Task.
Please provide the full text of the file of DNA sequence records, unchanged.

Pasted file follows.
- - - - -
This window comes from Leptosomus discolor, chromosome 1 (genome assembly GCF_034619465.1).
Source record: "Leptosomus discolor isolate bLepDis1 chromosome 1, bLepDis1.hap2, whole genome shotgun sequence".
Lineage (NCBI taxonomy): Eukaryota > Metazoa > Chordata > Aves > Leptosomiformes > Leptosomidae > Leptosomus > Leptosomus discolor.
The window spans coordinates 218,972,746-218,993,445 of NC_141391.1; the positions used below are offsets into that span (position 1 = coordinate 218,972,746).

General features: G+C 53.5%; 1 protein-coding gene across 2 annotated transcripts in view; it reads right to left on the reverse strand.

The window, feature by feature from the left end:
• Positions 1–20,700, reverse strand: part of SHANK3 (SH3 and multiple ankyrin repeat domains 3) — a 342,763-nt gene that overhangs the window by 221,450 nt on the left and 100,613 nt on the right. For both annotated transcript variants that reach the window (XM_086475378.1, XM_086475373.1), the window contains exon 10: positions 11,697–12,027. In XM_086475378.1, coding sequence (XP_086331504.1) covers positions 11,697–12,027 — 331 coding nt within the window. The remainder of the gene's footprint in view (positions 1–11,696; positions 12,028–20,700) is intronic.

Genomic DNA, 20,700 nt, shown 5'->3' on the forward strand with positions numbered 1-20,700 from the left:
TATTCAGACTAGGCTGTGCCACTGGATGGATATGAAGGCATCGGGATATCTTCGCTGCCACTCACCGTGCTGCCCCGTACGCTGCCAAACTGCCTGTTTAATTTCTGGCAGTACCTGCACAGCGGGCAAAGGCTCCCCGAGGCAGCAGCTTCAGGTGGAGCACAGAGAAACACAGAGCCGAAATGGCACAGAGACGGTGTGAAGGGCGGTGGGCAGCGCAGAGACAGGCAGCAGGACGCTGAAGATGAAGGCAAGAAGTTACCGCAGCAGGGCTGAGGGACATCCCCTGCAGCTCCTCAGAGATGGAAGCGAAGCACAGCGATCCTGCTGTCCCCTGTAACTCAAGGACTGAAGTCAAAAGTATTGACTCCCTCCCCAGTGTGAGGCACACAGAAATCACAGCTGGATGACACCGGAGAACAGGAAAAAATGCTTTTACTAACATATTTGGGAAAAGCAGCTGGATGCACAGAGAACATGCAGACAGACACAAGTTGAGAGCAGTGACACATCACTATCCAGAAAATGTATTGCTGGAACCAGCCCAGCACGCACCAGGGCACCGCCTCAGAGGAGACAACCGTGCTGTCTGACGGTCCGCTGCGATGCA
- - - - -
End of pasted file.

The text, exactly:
This window comes from Leptosomus discolor, chromosome 1 (genome assembly GCF_034619465.1).
Source record: "Leptosomus discolor isolate bLepDis1 chromosome 1, bLepDis1.hap2, whole genome shotgun sequence".
Lineage (NCBI taxonomy): Eukaryota > Metazoa > Chordata > Aves > Leptosomiformes > Leptosomidae > Leptosomus > Leptosomus discolor.
The window spans coordinates 218,972,746-218,993,445 of NC_141391.1; the positions used below are offsets into that span (position 1 = coordinate 218,972,746).

General features: G+C 53.5%; 1 protein-coding gene across 2 annotated transcripts in view; it reads right to left on the reverse strand.

The window, feature by feature from the left end:
• Positions 1–20,700, reverse strand: part of SHANK3 (SH3 and multiple ankyrin repeat domains 3) — a 342,763-nt gene that overhangs the window by 221,450 nt on the left and 100,613 nt on the right. For both annotated transcript variants that reach the window (XM_086475378.1, XM_086475373.1), the window contains exon 10: positions 11,697–12,027. In XM_086475378.1, coding sequence (XP_086331504.1) covers positions 11,697–12,027 — 331 coding nt within the window. The remainder of the gene's footprint in view (positions 1–11,696; positions 12,028–20,700) is intronic.

Genomic DNA, 20,700 nt, shown 5'->3' on the forward strand with positions numbered 1-20,700 from the left:
TATTCAGACTAGGCTGTGCCACTGGATGGATATGAAGGCATCGGGATATCTTCGCTGCCACTCACCGTGCTGCCCCGTACGCTGCCAAACTGCCTGTTTAATTTCTGGCAGTACCTGCACAGCGGGCAAAGGCTCCCCGAGGCAGCAGCTTCAGGTGGAGCACAGAGAAACACAGAGCCGAAATGGCACAGAGACGGTGTGAAGGGCGGTGGGCAGCGCAGAGACAGGCAGCAGGACGCTGAAGATGAAGGCAAGAAGTTACCGCAGCAGGGCTGAGGGACATCCCCTGCAGCTCCTCAGAGATGGAAGCGAAGCACAGCGATCCTGCTGTCCCCTGTAACTCAAGGACTGAAGTCAAAAGTATTGACTCCCTCCCCAGTGTGAGGCACACAGAAATCACAGCTGGATGACACCGGAGAACAGGAAAAAATGCTTTTACTAACATATTTGGGAAAAGCAGCTGGATGCACAGAGAACATGCAGACAGACACAAGTTGAGAGCAGTGACACATCACTATCCAGAAAATGTATTGCTGGAACCAGCCCAGCACGCACCAGGGCACCGCCTCAGAGGAGACAACCGTGCTGTCTGACGGTCCGCTGCGATGCA